Hoorah! In this, the final card I’m sending from France, you’ll be pleased to learn that we’re finally off to the seaside. It was a close run thing: first he wanted to go, then he didn’t, but now he wants to see the Camargue so, Saints Marie de la Mer, here we come. Of course, there’s some academic, rambling, preambling debate regarding the positioning of the apostrophe on the word ‘Maries’ to get out of the way before proceedings can commence. I point out that it’s the ‘saintes’ that are plural and not the ‘maries’; something I’m happy to do since he recently observed that I put the question mark in the wrong place in my literary attempts. What fun we two share.
There’s also another minor contretemps when, even before we’ve left Arles, – yes, we’re there again – the navigator is so busy talking, probably about the differences between English English and what he dares to call American English, that he fails to direct me to the relevant turn-off and we’re trapped on the auto-route to Nimes. He’s desperate to visit Nimes but I know his game and I find a hasty exit towards the swampland that is the Camargue.
I’ve already warned him about the mosquitoes and the fact that we’ll be safe as long as we’re out of the place before five o clock. Before then, there are flamingos and bulls and white horses to look for. Once, under some considerable pressure, I went horse riding in the Camargue with Barbara. Actually, the full Trowbridge contingent was present, along with my son and a pal of his. In the event, people kept dropping out, preferring, for some inexplicable reason, to sit in the bar at the stables. I asked for a horse that was on tranquilisers and some old nag was dragged out of the abattoir for me to sit on to the huge amusement of everyone, including the cowboys. How they roared. Well, if I can make someone happy … it was one of the best things I’ve ever done. I ask Russell if he fancies a spot of pony trekking. He looks as if he’s going to be ill and doesn’t even bother to answer me.
To my knowledge, there are no cloisters and no Roman ruins in Saintes Marie de la Mer. There is, however, a church and as we enter the town, I remark on the people on the church roof. What’s happening there then, I demand. He seems a bit perturbed but there’s no time to worry about it as I’ve spotted that it’s Market Day. We’re going to the market, I state with some force. He capitulates and I wander around happily examining the fridge magnets of the Maries. He’s covered the ground in about ten seconds and is heading for the church. I don’t mind going to this church. For a start, I’ve never been before. Further, this is the church built to commemorate the arrival of the Maries, and allegedly seventy others belonging to the entourage of Jesus, on the shores of Provence. However, before we can get inside, there’s an altercation.
Now, I don’t think Russell will be offended if I mention men’s jobs. Mostly, I like to think of myself as gender neutral when it comes to taking one’s turn. Nonetheless, on this holiday, there have been a few occasions when I’ve informed him he’ll have to deal with something or other because ‘it’s a man’s job’. In my lexicon, this refers to the repair of something that’s broken that I can’t be arsed to deal with. The first time it happened – probably a broken corkscrew – he said he’d never undertaken a ‘man’s job’ in his life. Well, you’re sixty now and you’re travelling with me; get over it. Anyway, outside the church, I was accosted by a particularly vicious looking gypsy who pinned a brooch of St Sarah on my dress which seemed immovable. Try as I might, I couldn’t remove the bloody thing. Russell moved forward, exhibiting a surprising display of macho threat, and she immediately tore off the emblem and scurried away. I don’t know which of us was the most embarrassed.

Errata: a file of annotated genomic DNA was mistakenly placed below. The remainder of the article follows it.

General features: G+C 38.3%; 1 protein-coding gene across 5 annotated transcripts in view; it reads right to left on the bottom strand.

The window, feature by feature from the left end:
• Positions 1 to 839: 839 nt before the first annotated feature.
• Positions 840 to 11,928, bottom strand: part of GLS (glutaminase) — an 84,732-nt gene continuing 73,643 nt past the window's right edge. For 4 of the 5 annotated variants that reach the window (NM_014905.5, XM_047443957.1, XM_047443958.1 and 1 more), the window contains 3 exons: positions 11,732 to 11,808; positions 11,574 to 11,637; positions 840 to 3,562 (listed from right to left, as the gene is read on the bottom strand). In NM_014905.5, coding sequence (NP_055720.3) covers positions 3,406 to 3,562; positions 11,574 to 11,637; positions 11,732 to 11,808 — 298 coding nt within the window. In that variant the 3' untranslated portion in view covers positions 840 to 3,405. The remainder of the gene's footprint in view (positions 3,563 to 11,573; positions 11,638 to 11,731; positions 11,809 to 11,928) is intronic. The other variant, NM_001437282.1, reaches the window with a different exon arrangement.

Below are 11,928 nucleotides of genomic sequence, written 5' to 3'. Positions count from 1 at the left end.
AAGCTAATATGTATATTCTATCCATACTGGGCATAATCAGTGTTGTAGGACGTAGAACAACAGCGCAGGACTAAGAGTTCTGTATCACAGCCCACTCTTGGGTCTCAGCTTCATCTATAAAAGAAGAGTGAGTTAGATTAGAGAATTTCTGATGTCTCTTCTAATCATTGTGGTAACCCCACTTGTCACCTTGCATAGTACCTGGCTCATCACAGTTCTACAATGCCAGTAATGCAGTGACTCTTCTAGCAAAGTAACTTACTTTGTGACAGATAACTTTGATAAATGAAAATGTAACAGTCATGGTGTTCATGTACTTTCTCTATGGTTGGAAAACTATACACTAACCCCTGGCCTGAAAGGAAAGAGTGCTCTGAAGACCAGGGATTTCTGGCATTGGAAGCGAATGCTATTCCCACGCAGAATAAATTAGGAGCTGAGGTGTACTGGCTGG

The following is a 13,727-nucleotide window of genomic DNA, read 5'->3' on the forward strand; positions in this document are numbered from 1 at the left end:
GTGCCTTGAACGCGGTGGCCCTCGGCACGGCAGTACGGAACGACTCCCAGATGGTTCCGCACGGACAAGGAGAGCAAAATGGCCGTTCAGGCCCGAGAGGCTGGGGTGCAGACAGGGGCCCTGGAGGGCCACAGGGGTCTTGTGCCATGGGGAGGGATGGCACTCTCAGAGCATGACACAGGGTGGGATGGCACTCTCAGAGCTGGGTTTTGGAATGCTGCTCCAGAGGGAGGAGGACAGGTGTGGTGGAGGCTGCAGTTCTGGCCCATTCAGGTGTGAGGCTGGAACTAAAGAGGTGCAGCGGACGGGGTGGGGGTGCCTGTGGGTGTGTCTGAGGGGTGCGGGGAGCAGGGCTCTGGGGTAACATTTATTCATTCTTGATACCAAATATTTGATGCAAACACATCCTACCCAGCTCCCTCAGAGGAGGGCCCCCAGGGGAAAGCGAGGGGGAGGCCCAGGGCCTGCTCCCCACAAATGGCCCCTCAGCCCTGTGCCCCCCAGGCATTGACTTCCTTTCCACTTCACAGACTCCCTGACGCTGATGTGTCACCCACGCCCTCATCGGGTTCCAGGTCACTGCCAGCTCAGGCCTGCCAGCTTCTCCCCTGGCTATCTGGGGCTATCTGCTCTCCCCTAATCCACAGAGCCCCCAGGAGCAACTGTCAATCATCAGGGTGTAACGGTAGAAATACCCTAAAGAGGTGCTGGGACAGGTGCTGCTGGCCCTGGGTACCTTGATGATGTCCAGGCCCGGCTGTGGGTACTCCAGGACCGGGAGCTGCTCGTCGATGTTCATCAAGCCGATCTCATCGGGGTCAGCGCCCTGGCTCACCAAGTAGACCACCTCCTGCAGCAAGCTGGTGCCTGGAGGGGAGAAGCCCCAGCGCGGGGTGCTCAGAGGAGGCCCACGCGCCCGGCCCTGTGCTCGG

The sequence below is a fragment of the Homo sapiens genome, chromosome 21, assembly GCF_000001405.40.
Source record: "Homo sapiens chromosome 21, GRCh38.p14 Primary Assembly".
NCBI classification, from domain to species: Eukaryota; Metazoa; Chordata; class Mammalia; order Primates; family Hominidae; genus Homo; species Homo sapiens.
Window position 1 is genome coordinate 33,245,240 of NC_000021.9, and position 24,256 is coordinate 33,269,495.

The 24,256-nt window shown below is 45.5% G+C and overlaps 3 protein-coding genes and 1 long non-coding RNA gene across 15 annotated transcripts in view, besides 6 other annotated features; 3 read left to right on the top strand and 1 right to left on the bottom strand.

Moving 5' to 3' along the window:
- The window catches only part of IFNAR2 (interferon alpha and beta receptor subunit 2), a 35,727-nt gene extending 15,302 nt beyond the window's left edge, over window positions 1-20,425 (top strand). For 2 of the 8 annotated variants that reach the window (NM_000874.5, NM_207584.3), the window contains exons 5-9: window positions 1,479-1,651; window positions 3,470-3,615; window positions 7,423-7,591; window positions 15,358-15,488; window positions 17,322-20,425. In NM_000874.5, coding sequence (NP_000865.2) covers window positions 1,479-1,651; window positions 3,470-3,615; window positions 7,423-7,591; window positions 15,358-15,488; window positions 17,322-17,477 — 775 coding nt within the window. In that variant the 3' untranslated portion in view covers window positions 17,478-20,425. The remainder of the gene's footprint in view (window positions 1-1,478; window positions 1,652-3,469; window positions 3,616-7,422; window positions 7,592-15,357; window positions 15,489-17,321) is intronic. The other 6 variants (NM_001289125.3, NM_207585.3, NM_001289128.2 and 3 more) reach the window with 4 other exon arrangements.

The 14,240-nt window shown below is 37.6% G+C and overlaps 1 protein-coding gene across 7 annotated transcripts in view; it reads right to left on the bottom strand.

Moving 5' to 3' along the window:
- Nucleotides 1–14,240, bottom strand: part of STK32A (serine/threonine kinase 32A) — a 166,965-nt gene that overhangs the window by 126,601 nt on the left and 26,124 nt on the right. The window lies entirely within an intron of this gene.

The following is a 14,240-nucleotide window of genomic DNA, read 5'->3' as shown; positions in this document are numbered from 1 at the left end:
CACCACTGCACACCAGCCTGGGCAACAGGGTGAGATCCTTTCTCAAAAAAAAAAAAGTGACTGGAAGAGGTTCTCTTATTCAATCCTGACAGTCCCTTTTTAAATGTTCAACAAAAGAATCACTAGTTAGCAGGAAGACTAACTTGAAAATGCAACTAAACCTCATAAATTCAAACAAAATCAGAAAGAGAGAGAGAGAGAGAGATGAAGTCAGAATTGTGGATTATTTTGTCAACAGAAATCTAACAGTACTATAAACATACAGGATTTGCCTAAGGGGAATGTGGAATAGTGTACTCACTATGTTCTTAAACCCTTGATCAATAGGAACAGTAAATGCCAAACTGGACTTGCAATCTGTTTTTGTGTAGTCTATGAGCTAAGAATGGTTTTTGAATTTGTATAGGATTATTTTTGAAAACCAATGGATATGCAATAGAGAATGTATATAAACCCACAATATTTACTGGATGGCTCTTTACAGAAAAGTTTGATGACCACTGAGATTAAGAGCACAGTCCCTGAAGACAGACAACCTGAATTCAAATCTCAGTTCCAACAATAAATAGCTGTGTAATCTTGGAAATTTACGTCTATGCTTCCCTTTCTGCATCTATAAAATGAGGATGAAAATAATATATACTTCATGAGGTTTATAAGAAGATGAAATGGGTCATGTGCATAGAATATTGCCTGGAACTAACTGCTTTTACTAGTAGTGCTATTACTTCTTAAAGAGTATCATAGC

The church was fabulous. Wait, did I just say that? Icons to the left, icons to the right. A fantastic display of paintings that folk had presented over the centuries with the Maries in a floating boat saving the day. And downstairs, a full-sized model of St Sarah who’s the patron saint of gypsies. I loved it all so much that I was happy to accompany him up to the roof.
Pardon? I don’t know how this happened. One minute I’d parted with three euro, the next, I was overlooking the sea and the town. I took a snap of him and he took a snap of me. I sat down and watched as he slithered over the tiles. Then, he cleared off and I realised that I had to crawl the length of the roof alone in order to get back down again. I think this was the most upset I’d been with him on the whole holiday. I was rewarded with an absolutely superb lunch of seafood and pasta – possibly the best meal I ate in the whole two weeks. We were the only tourists in the joint which was full of French workmen. Even the chef came out to see whether we’d enjoyed our food. Russell – you’re forgiven.
On the way back, there was an opportunity to visit a nature reserve. I sort of wanted to and kind of didn’t: I was so hot and, yet again, full of molluscs. It was an absolute treat – flamingos and storks and egrets and, the best thing ever,
the ragondin. By the end of this day, we weren’t in the best of spirits having experienced way too much sun. But a dip in the pool and yet another bottle of the pink stuff, and all is well with the world.
I’m not doing any more of these postcards. But if you think our holiday was not what it might have been, I’d like to put you right. We are the original ‘odd couple’ but we had fun. We danced around each other a bit but I never wanted to be alone, nor wished for alternate company. It was a joy. (He doesn’t smile much).